A sordid affair: As a lark, Jimmy sent his former employer (Lady Anstruther, aka Lady Cougar) a Valentine. Apparently, Jimmy and Lady Cougar had a thing going on once upon a time and his correspondence has her wanting to recapture the magic. Jimmy has mixed feelings about it, and shares his reservations with his old pal Barrow. Unbeknownst to Jimmy, Lady Cougar contrives a plan that will put her at the Abbey and in proximity to Jimmy so that she can arrange a tryst.
The Courtship of Isobel Crawley: The Dowager reveals that Lord Merton (Isobel’s boothang from last season) has asked her to play matchmaker for Isobel and him. Mrs. Crawley lets The Dowager know that he’s not at all interested in anything other than friendship.
When Robert goes to the Dower House to sulk about the village not appointing him to the memorial committee, he asks The Dowager about the gossip concerning Lord Merton’s crush on Isobel. He comments that marrying Lord Merton would be quite the come-up for Isobel.
The Dowager decides to oblige to Lord Merton’s request for a luncheon with Isobel, but she makes sure to invite Lady Shackleton (‘memba her from Season 4?) and Dr. Clarkson with the hopes that they will serve as deterrents to Lord Merton making a move on Mrs. Crawley.
When The Dowager invites Dr. Clarkson to the luncheon, we’re given the sense that Dr. Clarkson is still carrying a torch for Isobel and he seems a bit butthurt about Lord Merton being in the picture. I’ve been wanting Dr. Clarkson and Mrs. Crawley to get together since Season 3 so I’m happy they’re bringing this story line back around.
Putting the pieces together: Barrow knows that there’s something up with Bates and not knowing the deets is killing him. Baxter lets slip that she finds it ironic that Bates will be dressing Lord Gillingham during his visit to Downton, and Barrow is all over that morsel of information like a cockroach on a broken off piece of Pop Tart. He suspects that Bates may have had something to do with Green’s untimely death.
More awkwardness for Tom: While the family is having tea (I actually think it’s coffee, which is weird) Lady Rose shares that she has been asked to give out prizes at the village school. Tom mutters something about feeling guilty that he hasn’t done more at the school (which I think is code for feeling bad with how things went with his teacher friend, Miss Bunting). Rose invites him to come to the school with her.
At the school, Tom has a cordial but awkward exchange with Miss Bunting, aka Baby Bunting, where she brings up her awkward visit to the Abbey.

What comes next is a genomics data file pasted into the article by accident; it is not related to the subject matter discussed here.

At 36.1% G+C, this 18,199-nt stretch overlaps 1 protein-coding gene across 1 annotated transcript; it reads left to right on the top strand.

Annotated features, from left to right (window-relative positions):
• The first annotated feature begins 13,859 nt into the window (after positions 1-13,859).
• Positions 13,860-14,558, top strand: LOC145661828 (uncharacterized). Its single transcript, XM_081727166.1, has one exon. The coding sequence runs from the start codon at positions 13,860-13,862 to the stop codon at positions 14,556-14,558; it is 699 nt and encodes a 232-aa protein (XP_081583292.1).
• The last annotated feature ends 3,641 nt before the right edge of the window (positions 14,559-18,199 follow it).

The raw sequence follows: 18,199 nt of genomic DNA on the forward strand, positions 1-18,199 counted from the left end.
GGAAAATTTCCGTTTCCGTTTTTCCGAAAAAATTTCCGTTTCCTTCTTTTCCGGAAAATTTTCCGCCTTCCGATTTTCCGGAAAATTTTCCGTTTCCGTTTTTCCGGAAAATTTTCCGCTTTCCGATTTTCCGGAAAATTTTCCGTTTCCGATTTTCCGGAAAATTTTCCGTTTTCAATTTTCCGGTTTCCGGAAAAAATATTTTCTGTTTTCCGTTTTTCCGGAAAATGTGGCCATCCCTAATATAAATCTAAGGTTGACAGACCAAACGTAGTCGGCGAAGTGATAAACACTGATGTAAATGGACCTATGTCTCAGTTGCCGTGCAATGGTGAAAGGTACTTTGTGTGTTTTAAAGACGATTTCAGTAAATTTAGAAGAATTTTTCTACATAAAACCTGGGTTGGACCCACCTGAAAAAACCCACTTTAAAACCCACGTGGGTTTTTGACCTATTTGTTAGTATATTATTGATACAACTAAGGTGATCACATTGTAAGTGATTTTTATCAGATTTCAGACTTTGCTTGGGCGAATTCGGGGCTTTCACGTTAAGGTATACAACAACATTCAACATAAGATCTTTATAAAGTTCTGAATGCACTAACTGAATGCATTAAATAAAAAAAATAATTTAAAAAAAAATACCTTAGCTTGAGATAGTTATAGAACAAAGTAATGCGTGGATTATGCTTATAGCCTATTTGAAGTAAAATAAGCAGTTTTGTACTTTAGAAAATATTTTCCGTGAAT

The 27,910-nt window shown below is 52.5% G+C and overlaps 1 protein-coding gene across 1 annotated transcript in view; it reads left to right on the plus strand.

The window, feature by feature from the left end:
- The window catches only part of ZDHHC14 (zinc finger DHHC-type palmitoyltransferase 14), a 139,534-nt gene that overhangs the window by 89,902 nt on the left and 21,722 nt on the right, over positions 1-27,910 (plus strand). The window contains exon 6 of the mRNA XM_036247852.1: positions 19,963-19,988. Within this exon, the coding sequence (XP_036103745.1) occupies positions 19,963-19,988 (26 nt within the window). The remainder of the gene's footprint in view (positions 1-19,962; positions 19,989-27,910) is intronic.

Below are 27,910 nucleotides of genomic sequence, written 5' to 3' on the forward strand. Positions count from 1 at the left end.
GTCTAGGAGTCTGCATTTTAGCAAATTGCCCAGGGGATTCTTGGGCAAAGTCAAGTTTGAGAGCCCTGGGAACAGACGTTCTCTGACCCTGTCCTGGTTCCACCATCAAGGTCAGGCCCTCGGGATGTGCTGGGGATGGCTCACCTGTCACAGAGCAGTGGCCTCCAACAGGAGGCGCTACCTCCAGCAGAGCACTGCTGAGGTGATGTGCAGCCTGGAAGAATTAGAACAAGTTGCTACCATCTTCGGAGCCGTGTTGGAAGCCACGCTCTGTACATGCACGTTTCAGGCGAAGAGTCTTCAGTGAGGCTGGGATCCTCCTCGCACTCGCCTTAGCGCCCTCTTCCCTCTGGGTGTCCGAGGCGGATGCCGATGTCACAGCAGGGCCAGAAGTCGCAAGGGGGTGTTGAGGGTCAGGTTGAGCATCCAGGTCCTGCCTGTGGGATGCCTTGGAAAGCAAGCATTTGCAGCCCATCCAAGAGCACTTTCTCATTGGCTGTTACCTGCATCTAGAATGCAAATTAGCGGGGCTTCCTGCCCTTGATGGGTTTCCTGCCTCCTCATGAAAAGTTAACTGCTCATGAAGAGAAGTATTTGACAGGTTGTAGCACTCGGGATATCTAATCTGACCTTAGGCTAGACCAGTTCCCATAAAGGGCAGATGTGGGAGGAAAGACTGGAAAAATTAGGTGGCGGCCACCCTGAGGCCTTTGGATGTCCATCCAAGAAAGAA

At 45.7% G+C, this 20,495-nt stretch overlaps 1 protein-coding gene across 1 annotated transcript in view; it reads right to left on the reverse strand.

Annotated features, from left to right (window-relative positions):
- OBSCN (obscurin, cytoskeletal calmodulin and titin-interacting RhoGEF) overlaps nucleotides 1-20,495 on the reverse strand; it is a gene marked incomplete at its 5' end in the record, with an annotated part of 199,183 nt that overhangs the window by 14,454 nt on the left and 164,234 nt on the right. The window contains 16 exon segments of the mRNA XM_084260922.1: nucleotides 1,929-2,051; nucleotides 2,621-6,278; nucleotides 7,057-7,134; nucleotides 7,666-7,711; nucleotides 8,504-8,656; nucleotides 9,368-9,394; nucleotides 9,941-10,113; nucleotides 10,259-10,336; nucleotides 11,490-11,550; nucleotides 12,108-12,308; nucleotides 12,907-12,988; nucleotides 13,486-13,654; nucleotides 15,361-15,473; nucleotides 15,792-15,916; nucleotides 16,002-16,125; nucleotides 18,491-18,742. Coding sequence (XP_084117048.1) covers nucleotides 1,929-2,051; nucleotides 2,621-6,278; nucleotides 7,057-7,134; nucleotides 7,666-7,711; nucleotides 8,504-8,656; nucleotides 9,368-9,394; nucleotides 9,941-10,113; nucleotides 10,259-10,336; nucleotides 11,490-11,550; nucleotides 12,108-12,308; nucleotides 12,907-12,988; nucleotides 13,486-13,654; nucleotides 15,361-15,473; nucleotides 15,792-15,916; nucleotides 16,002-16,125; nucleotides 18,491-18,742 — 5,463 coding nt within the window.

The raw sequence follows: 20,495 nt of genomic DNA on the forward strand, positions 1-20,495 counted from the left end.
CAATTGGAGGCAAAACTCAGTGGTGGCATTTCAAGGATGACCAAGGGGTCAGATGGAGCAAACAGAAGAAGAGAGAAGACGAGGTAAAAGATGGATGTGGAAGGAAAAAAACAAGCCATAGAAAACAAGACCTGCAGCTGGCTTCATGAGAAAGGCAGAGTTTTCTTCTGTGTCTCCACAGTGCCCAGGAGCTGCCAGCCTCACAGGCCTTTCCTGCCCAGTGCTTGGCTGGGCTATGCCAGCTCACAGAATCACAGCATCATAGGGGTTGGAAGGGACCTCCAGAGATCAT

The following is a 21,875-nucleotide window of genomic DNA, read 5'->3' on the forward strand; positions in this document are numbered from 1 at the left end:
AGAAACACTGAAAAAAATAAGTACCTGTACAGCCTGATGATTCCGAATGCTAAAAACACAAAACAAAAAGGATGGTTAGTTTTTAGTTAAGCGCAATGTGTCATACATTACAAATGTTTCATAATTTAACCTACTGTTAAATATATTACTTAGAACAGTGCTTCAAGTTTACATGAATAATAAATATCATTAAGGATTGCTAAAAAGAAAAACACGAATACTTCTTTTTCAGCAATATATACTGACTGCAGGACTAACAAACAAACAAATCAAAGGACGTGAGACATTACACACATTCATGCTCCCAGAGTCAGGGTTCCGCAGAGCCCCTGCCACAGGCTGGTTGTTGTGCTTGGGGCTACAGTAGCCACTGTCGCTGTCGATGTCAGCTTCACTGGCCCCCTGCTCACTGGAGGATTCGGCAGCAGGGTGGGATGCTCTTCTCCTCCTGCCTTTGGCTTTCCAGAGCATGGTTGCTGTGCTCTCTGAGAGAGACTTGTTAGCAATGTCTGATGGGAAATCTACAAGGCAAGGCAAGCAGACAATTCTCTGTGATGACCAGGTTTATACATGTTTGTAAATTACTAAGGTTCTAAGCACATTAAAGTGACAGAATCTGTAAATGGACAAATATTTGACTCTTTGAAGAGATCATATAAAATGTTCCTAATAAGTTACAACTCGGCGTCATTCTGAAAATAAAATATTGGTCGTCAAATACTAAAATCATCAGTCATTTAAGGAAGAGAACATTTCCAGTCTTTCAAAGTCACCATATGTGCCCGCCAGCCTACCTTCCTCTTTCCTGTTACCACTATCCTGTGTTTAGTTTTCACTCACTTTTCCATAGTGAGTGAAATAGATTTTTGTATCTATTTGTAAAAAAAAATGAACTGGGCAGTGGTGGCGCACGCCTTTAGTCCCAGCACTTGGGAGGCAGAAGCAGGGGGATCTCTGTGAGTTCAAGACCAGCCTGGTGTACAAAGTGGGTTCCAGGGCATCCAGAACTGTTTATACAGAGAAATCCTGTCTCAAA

I don’t really know how to read Tom. I’m pretty sure that he doesn’t actually like Baby Bunting as more than a casual friend, but she makes him feel guilty for his new life so he feels like he has to be nice to her so she doesn’t label him. She brings out all of his revolutionary feels and puts the internal conflict over his life after Lady Sybil’s passing out on Front Street. However, I feel like the idea of Tom and Baby Bunting as a thing is being forced on us.
Later, Rose pays a visit to Tom’s office and asks him why he never asks Baby Bunting to the house. Tom says that it would be awkward especially for Lord and Lady Grantham (I don’t know if he ever calls them Robert and Cora). Rose, who we all know thrives on awkwardness, takes it upon herself to get Cora’s approval to invite Baby Bunting to the Grantham’s wedding anniversary celebration.
Non-plot advancing happenings
Daisy’s struggle: Upon receiving the news about the Grantham’s anniversary party, Daisy muses to Mrs. Patmore about what it would be like to be married for that long and what would happen if they were to ever leave service. Mrs. Patmore has no plans to ever leave, and she reminds Daisy that she will have Mr. Mason’s farm to go to. Daisy frets because she knows nothing of farming. She sets out to improve her skill and knowledge with numbers, much to her own frustration and the concern of Mrs. Patmore.
Molesley’s hair: Molesley decides to dye his hair jet black in an effort to look younger and impress Baxter. Just about everyone notices that something is different but they either say nothing about it or can’t quite put their finger on what’s different. Lord Grantham finally tells Carson to keep Molesley downstairs “…until his hair stops turning blue.” Poor Molesley then tries to reverse the process.
Climax #1- The Anniversary Dinner: Robert and Cora decide to have a small party to celebrate their 34th wedding anniversary, and they ask Mary, Edith, and Rose to invite some of their younger friends.
Rose invited a few friends of hers and Baby Bunting (who initially turned down the invite until she was assured her presence was wanted) because she wanted Tom to have a friend and not look/feel as awkward as he normally does at these affairs. Tom seems a bit uncomfortable with Baby Bunting being there. So much for helping Tom loosen up.
Lord Hottie is there because he was already in the area for business.
Lady Cougar had invited herself for tea earlier in the day and is spending the night ostensibly because her car is broken down, but actually because she wants to…spend time…with Jimmy.
The dinner is The Dowager and Mrs. Crawley’s second party of the day; the first being their luncheon with Lord Merton.
As the food is being served, Lady Cougar slips a note into Jimmy’s pocket and doesn’t go unnoticed by Carson, Lord Hottie, and Mary.
The dinner conversation turns to the war memorial and things threaten to get out of hand.